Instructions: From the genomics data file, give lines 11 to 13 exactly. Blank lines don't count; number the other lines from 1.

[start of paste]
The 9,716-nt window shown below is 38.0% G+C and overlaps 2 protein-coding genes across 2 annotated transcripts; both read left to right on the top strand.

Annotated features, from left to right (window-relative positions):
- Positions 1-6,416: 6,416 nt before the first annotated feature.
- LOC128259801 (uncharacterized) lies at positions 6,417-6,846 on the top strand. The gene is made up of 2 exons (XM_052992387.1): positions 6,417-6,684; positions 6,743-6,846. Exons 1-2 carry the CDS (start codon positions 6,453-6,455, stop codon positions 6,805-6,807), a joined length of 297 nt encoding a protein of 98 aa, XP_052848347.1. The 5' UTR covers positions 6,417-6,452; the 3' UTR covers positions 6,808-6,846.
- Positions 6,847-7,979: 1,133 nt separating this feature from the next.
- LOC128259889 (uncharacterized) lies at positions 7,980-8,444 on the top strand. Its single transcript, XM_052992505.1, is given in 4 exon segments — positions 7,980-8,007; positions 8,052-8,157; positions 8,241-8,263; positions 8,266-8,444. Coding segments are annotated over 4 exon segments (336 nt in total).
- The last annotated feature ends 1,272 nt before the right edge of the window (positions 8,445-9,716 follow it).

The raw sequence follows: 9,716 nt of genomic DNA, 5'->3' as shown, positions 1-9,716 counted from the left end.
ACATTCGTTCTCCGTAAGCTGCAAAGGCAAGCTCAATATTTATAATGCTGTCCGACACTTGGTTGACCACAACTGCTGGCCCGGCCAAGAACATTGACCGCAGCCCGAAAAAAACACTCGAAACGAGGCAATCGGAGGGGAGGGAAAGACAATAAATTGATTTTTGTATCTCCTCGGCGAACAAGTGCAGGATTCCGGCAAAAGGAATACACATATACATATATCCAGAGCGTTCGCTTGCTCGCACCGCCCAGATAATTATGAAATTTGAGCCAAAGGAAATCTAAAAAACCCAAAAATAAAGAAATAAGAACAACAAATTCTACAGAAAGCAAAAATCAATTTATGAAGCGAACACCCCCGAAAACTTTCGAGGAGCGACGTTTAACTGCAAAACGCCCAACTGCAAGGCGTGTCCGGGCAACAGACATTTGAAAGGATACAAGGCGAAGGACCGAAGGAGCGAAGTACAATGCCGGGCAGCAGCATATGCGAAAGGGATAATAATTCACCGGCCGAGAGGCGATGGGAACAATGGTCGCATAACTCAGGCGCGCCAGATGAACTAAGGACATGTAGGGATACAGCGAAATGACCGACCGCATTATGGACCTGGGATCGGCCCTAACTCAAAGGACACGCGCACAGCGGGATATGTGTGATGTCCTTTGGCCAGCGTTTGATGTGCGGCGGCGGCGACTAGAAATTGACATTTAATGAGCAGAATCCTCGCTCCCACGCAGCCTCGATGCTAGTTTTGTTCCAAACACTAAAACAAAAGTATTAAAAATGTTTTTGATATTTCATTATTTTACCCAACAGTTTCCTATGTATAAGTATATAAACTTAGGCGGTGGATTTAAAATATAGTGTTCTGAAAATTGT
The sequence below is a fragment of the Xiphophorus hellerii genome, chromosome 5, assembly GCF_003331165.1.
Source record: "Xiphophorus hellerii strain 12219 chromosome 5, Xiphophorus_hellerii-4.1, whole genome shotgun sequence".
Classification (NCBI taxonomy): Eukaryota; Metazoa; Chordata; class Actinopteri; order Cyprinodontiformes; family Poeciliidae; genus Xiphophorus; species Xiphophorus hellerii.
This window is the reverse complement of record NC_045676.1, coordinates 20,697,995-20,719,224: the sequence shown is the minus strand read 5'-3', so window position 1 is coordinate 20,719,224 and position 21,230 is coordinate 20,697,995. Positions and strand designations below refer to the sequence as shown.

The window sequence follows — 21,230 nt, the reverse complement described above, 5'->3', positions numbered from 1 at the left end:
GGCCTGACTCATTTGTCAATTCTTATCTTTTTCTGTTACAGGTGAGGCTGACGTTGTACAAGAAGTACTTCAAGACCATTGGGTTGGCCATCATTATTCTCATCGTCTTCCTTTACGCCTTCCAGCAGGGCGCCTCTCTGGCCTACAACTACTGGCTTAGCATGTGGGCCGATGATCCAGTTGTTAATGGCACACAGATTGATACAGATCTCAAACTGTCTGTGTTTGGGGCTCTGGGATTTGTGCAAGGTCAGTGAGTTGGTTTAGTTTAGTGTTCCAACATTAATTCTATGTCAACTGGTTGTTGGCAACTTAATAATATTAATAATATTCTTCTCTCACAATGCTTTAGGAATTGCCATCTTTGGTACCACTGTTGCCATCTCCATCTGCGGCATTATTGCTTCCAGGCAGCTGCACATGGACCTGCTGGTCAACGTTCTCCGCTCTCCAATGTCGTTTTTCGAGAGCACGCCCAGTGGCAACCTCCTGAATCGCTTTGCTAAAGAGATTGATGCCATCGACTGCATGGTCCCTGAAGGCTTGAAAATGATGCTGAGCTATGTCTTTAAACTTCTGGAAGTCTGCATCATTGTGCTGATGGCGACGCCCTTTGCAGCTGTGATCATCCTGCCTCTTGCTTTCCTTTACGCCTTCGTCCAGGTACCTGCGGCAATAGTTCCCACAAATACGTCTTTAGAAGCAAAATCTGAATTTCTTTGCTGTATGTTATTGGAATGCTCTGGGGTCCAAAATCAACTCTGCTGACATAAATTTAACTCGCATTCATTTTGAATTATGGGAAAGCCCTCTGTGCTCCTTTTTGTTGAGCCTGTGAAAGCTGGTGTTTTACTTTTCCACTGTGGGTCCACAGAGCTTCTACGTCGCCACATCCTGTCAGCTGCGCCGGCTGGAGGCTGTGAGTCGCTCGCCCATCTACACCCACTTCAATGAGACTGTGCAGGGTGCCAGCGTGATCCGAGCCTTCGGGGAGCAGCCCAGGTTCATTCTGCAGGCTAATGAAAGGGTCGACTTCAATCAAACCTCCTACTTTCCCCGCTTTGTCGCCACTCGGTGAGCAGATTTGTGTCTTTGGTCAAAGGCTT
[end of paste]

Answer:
Source record: "Xiphophorus hellerii strain 12219 chromosome 5, Xiphophorus_hellerii-4.1, whole genome shotgun sequence".
Classification (NCBI taxonomy): Eukaryota; Metazoa; Chordata; class Actinopteri; order Cyprinodontiformes; family Poeciliidae; genus Xiphophorus; species Xiphophorus hellerii.
This window is the reverse complement of record NC_045676.1, coordinates 20,697,995-20,719,224: the sequence shown is the minus strand read 5'-3', so window position 1 is coordinate 20,719,224 and position 21,230 is coordinate 20,697,995. Positions and strand designations below refer to the sequence as shown.